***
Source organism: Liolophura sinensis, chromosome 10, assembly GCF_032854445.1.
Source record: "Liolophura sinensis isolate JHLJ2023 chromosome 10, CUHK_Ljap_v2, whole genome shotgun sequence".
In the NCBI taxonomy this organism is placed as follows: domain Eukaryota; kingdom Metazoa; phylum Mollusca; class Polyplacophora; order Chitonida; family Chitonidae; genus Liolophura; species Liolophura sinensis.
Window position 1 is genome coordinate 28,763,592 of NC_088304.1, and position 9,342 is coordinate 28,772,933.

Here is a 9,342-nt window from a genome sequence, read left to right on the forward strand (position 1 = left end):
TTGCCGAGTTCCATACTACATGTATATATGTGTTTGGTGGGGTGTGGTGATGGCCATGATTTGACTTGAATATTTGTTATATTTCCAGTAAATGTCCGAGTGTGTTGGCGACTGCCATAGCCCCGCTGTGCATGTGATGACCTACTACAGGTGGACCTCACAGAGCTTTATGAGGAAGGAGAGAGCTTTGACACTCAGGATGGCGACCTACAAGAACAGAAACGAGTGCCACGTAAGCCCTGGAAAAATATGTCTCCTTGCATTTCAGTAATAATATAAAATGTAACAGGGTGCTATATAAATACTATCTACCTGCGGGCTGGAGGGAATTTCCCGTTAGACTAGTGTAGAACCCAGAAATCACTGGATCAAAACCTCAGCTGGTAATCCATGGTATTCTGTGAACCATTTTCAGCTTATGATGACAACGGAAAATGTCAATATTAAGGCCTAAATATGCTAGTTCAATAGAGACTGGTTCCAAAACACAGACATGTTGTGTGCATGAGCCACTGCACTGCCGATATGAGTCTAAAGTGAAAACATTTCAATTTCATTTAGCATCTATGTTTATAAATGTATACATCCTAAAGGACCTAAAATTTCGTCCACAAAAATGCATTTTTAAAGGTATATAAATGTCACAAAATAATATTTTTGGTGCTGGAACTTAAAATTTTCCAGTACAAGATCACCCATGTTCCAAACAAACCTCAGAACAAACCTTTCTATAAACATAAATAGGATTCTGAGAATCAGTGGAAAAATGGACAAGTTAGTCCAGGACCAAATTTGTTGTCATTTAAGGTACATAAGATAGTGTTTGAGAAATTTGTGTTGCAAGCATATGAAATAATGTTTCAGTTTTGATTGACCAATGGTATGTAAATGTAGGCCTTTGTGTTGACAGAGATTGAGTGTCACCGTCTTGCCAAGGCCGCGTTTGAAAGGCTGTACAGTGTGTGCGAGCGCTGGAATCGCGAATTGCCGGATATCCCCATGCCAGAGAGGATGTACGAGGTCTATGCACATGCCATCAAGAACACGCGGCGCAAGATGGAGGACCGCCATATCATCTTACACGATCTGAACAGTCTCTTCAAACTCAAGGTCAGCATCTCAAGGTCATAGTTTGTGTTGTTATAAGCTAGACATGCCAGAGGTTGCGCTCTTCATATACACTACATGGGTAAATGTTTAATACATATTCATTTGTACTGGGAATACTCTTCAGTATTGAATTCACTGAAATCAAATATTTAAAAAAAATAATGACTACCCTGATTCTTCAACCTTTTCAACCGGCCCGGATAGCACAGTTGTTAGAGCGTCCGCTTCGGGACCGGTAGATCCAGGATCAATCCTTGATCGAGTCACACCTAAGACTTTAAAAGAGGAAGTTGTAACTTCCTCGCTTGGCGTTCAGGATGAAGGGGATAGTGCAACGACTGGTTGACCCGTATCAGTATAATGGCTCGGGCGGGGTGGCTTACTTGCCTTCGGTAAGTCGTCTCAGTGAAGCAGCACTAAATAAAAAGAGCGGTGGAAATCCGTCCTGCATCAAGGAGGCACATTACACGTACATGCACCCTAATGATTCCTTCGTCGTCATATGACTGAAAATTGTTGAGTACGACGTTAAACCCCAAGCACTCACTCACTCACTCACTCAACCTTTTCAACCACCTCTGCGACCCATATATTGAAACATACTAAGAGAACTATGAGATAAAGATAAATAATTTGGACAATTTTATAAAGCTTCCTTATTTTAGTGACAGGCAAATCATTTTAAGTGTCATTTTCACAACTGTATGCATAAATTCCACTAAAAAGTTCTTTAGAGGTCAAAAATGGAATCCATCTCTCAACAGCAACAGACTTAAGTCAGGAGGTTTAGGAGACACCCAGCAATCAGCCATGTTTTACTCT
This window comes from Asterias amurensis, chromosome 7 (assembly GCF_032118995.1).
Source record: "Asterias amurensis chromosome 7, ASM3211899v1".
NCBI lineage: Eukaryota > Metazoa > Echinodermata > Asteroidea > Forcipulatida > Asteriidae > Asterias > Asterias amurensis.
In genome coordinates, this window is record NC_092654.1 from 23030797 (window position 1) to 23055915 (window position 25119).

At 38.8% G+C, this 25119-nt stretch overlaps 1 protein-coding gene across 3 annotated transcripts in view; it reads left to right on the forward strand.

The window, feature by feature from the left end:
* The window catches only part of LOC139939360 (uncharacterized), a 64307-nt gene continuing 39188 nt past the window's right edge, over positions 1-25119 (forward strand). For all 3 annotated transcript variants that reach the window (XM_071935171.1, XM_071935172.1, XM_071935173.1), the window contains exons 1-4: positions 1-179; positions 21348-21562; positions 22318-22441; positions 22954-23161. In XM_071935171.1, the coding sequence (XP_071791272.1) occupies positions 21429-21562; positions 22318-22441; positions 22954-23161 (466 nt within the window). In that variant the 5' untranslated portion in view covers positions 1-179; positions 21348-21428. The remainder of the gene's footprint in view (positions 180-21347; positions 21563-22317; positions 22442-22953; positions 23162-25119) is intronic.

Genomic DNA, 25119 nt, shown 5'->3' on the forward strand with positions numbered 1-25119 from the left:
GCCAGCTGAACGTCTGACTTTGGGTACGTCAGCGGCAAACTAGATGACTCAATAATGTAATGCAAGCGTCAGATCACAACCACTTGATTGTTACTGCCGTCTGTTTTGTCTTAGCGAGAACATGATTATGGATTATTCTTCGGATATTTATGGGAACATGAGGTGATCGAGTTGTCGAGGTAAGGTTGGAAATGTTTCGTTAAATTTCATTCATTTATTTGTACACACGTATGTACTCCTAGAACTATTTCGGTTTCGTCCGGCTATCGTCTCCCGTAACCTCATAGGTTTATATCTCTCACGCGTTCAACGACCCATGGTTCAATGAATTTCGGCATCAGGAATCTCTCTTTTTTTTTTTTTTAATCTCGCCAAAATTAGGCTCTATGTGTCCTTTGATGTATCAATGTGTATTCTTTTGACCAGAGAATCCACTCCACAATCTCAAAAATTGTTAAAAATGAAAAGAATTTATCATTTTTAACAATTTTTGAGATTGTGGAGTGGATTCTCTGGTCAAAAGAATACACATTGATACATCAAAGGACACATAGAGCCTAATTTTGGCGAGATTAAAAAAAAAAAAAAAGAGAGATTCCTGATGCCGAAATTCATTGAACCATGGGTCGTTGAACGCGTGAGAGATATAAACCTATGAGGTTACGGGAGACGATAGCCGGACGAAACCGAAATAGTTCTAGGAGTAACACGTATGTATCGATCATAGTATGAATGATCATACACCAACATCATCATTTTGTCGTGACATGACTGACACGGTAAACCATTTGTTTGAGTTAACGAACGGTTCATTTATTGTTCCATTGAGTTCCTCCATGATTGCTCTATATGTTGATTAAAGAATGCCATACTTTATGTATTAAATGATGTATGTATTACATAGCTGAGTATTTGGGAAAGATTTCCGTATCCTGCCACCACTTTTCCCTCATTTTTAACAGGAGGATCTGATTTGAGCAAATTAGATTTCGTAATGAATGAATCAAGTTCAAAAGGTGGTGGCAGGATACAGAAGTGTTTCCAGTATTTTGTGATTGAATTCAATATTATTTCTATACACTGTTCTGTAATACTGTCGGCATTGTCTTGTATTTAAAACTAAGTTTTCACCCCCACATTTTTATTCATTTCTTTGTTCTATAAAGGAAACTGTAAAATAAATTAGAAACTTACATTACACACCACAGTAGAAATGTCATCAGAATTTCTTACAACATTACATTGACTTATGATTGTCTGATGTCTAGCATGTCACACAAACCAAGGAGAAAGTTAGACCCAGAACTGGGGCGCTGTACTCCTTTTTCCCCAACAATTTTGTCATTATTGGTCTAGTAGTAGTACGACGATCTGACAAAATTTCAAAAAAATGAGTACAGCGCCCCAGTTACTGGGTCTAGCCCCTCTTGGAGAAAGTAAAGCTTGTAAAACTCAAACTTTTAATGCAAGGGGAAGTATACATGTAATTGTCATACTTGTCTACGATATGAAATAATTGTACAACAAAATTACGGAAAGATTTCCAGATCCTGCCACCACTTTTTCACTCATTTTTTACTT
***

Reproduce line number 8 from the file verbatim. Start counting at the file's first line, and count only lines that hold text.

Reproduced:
Source record: "Asterias amurensis chromosome 7, ASM3211899v1".